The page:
Who is concerned?
- potential buyers of a pre-construction building;
- professional property developers selling pre-construction buildings.
How to proceed
Types of pre-construction building sales
The sale of a pre-construction building is defined as a sale where the seller undertakes to erect a building within a period of time specified in an agreement.
There are 2 types of pre-construction sales:
- forward sales, in which the seller undertakes to deliver a building upon its completion to a buyer, who in turn undertakes to accept delivery of the building and pay the agreed price on that date. As such, it is only at the time of completion that ownership is transferred from the seller to the buyer;
- future-completion sales, in which the seller immediately transfers to the buyer their rights to the land and, where applicable, ownership of existing constructions. The buyer becomes the owner gradually as the construction progresses and pays in tranches as the work moves forward.
Scope of application of the legislation on the sale of pre-construction buildings
In order to fall under the specific legal provisions on the sale of pre-construction buildings, an agreement must satisfy 3 conditions:
- the building must be for residential or residential and professional purposes;
- the seller must have secured powers as project owner;
- the sale must be effected in consideration for payments or deposits of funds to be made before construction is completed;
Reserving a pre-construction building
As with the ordinary sale of a building, the sale of a pre-construction building may be preceded by a preliminary agreement, known as a reservation agreement. Unlike in an ordinary sale, a contract of sale agreement is not necessary to reserve the object before the notarial deed of sale has been signed;
The reservation agreement creates obligations for each of the parties to the contract. Indeed, as consideration for a security deposit paid into an account opened in the name of the reserving party— i.e., the buyer, the contract beneficiary—the seller—i.e., the party making the reservation—undertakes to reserve the building or a portion of the building for the buyer. The amount of the security deposit may not exceed 2 % of the provisional price.
The funds will then be unavailable until the sales agreement has been signed. The funds are repaid to the depositor if:
- the final contract is not concluded as a result of the seller's fault within a period provided for in the preliminary contract; or
- the proposed contract shows a significant difference from the preliminary contract (e.g. the final sales price is more than 5% higher than initially anticipated or one of the planned items of equipment has not been carried out).
The reserving party is never required to purchase the building. If they do purchase it, the security deposit will be returned, since they will pay the agreed price. If they abandon the purchase, the deposit will be allocated as compensation to the party that made the reservation.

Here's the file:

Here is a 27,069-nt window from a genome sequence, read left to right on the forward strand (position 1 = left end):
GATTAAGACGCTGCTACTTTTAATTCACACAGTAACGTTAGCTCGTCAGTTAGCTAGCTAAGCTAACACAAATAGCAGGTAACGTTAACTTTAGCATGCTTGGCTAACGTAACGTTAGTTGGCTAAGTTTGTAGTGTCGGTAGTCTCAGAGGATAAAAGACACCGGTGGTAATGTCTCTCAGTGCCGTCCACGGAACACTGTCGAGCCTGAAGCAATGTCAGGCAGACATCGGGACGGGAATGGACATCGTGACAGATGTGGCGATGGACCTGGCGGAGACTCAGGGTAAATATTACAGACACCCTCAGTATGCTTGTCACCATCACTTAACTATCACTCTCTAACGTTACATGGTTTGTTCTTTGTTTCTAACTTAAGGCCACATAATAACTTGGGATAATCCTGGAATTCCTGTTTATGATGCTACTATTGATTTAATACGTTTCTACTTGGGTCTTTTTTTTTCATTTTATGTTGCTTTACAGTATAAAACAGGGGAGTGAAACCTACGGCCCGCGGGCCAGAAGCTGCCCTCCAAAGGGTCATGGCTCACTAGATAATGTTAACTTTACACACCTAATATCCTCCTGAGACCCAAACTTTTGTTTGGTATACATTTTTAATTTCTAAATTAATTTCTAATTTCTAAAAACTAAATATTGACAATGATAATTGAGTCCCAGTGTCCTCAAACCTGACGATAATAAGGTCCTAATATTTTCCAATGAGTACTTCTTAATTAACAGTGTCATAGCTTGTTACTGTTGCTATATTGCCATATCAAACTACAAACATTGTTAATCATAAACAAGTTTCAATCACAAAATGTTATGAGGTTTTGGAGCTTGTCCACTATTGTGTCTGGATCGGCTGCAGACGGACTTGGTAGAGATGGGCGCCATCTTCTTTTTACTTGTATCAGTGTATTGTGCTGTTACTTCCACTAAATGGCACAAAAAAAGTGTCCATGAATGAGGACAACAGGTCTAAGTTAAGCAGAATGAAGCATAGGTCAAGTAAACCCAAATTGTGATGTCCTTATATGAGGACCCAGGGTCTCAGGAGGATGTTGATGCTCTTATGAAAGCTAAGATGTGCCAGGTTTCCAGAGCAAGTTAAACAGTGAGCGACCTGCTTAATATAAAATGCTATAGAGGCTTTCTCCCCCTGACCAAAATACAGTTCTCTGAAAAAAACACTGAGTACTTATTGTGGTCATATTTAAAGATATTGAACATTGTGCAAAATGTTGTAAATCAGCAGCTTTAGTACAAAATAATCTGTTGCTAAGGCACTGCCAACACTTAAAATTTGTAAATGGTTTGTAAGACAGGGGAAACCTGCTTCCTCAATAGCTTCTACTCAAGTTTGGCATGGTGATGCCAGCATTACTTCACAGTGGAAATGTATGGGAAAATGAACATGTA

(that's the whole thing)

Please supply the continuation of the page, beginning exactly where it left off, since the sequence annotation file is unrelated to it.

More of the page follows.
Information that must be included in a sales agreement for a pre-construction building
Sales agreements for pre-construction buildings can only be concluded if the authorisations required for the projected construction have been issued by the competent administrations.
They must be concluded by notarial deed and contain the following information, failing which they will be deemed null and void:
- the identity of the owner of the land and the constructions;
- the date of issue of the administrative authorisations and the terms and conditions under which they are granted;
- a description of the building or part of the building being sold, and the degree of completion agreed upon;
- the price and payment conditions;
- deadline for delivery of the building;
- for future-completion sales, a guarantee of full completion of the building.
Caution: in the event of an increase in the index, the property developer may apply a 2.5% increase to the total payment instalments for the building under construction. As a consequence, the sales price will go up.
However, the contract must clearly state whether or not the price is revisable and, if so, the terms of its revision.
The purchaser has, however, the right to terminate a contract where such a clause leads to a final price much higher than they expected at the time of conclusion of the contract.
Documents to be attached to the sales agreement
On pain of nullity, contracts for the sale of property to be built must also include the following annexes:
- construction plans with facades, the plans for the various levels of the building, and a sectional plan of the building;
- a description indicating the contents and technical features of the building, as well as the materials to be used;
- in the case of condominium construction, the condominium by-laws.
The nullity of the contract may be invoked only by the purchaser and before completion of the building work.
End of construction work
The building is considered completed when the structures have been built and the fixtures/features that are essential for the use of the building have been installed.
Completion of a building sold under a forward agreement is confirmed by the parties or by a qualified person. The confirmation is formalised in a notarial deed produced by the same notary with whom the original deed of forward sale was filed.
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